Annamaria Gana Guilty of Murdering Husband and Trying to Kill Sons Due to Cancer Diagnosis
A wife who fatally shot her 72-year-old husband and tried to do the same to her two sons in the family's Tustin Ranch home on Mother's Day 2011 was found guilty today by a jury of charges that could send the 43-year-old to prison for life without parole.
The sentencing of Annamaria Magno Gana, whose slain husband Antonio Potenciano Gana was a retired Manila International Airport general manager, is scheduled for June 3 in Santa Ana.
Around 4:30 p.m. on Sunday, May 8, 2011, a gunshot was heard in the Gana home in the 18400 block of Manning Drive in unincorporated Tustin. Antonio Gana and his then-16-year-old son rushed into a bedroom to discover their wife/mother had fired a round into the ceiling. She then turned the gun on her husband, said "Now!" and shot him in the chest.
As the teen turned to run, he was shot in the arm, but he managed to get out of the room and call 9-1-1 on his cell phone. The Gana's then-year-old-son (who is the hero of this tragedy) managed to wrestle the gun away from his mother and take it outside.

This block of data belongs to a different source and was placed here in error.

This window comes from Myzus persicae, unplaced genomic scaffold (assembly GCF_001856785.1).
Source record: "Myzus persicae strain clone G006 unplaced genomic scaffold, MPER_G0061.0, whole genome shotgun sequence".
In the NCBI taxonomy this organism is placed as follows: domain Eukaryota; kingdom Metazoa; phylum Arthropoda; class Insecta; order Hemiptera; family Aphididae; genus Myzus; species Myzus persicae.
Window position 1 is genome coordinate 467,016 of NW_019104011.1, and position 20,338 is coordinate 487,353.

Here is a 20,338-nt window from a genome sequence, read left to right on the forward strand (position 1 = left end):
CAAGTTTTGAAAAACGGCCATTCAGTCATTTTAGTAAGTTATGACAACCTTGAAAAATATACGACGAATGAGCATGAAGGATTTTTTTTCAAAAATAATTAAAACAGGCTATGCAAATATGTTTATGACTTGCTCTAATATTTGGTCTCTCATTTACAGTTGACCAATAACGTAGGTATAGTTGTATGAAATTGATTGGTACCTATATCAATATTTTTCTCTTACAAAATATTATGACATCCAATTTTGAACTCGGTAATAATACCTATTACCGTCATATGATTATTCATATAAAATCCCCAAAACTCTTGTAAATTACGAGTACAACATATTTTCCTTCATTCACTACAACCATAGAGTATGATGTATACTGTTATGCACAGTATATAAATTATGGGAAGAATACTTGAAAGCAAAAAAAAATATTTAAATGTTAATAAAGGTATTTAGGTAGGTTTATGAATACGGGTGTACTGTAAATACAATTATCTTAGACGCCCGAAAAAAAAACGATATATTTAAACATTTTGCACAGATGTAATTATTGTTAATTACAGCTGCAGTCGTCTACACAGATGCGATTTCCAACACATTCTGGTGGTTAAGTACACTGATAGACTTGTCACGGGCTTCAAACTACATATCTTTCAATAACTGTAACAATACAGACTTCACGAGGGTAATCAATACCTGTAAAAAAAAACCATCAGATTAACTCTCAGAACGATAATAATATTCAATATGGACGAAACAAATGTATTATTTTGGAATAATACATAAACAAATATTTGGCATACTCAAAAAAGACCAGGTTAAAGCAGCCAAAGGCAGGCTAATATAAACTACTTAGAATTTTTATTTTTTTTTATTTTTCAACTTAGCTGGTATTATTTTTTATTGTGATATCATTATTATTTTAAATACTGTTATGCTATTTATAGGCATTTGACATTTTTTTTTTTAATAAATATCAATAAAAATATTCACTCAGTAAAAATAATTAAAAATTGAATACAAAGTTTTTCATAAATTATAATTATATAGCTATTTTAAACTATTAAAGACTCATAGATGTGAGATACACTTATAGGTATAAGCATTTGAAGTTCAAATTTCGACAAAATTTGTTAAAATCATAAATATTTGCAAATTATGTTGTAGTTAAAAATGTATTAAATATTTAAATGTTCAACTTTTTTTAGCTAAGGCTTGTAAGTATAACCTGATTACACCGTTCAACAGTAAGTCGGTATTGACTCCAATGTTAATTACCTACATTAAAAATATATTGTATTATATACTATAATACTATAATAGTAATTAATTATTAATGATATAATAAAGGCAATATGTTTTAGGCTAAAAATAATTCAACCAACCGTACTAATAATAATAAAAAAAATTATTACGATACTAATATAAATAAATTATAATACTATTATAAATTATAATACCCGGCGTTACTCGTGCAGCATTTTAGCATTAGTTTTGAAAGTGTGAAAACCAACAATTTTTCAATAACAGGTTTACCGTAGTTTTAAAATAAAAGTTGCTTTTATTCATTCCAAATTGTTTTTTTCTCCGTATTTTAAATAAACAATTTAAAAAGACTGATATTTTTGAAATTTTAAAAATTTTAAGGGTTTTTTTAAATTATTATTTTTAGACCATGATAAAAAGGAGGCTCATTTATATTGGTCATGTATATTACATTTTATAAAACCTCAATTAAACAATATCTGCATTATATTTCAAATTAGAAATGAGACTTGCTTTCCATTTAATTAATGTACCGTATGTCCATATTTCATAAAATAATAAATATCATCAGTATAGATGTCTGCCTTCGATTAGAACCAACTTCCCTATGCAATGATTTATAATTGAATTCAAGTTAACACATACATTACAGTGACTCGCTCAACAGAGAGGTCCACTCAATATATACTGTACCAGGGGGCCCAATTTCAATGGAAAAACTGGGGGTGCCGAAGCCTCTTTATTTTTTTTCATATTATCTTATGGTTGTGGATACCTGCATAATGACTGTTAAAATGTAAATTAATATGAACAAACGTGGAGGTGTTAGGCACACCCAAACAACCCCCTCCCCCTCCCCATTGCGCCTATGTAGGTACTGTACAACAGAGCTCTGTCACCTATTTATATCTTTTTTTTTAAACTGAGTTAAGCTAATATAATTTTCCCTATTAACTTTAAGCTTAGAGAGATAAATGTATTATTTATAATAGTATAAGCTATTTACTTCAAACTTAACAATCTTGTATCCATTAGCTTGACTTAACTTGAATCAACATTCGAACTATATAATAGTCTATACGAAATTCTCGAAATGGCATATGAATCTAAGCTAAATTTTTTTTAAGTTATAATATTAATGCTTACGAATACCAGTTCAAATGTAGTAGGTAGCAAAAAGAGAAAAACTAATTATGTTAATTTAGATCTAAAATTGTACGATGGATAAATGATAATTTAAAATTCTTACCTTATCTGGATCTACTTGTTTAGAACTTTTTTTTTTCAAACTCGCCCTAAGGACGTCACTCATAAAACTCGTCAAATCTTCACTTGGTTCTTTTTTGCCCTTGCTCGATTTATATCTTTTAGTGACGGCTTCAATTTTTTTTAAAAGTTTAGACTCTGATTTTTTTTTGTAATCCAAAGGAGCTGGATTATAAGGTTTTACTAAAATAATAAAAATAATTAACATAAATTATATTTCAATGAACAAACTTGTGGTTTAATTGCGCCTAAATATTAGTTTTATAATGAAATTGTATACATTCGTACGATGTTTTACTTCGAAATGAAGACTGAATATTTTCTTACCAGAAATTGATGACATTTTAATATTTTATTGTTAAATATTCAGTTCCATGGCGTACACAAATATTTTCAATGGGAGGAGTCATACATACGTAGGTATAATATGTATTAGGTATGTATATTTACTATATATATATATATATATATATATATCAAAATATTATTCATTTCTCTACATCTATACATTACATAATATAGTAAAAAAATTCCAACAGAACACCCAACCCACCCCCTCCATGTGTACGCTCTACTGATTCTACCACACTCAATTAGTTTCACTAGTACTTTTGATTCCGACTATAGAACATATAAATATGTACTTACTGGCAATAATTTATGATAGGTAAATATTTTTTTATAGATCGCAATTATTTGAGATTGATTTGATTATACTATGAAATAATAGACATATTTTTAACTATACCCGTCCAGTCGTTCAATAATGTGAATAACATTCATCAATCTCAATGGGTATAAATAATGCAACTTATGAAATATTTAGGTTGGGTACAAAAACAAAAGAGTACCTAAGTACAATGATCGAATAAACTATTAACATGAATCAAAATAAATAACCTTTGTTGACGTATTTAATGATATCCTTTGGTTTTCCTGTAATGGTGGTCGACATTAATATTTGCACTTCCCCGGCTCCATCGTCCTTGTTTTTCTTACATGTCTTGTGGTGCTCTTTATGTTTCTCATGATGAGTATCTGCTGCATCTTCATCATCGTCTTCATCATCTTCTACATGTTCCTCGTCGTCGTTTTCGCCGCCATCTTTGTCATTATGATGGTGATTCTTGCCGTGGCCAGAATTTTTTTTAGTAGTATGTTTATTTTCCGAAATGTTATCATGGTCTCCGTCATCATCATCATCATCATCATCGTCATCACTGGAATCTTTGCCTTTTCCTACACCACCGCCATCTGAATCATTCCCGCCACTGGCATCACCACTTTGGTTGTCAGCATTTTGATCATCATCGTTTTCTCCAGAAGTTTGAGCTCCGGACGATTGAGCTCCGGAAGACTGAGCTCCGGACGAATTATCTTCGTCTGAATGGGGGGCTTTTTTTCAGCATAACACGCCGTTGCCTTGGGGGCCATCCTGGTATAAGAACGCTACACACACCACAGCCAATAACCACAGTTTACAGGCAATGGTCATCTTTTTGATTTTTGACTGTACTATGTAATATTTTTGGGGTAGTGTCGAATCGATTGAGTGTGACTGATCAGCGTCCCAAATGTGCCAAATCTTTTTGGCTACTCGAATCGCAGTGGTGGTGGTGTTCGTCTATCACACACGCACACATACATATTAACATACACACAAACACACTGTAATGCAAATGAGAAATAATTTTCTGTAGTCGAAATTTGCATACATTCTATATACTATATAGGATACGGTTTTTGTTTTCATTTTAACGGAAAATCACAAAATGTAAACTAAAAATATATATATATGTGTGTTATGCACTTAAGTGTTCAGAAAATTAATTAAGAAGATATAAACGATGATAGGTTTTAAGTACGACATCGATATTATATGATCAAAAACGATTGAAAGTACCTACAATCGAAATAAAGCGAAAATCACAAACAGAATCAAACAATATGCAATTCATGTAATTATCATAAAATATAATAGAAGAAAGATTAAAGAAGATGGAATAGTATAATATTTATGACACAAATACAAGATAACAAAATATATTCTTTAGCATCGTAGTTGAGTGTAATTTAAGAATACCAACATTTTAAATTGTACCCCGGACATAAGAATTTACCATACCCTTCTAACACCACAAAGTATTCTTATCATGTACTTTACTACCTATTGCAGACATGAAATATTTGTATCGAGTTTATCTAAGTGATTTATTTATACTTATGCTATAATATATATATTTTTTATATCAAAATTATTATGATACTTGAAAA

Orange County sheriff's deputies arrived to arrest Mrs. Gana, who was treated for minor injuries suffered in the shootings. The boys were put under the care of a relative.
Just when it did not seem the case could get more bizarre, The Philippine Star reported four days later that Gana had converted to Islam before marrying her husband and that his first wife accused him of bigamy.
During the trial, prosecutors presented evidence that Mrs. Gana, who was diagnosed with cancer prior to the murder, "selfishly decided to murder her family because she believed that that they couldn't live without her if she died and that if she was going to die, then they should all 'go together,'" reads a statement from the Orange County District Attorney's office.
Gana was convicted of one felony count each of special circumstances murder by lying in wait, two felony counts of attempted murder, and sentencing enhancements for the personal discharge of a firearm causing death and the personal discharge of a firearm causing great bodily injury.
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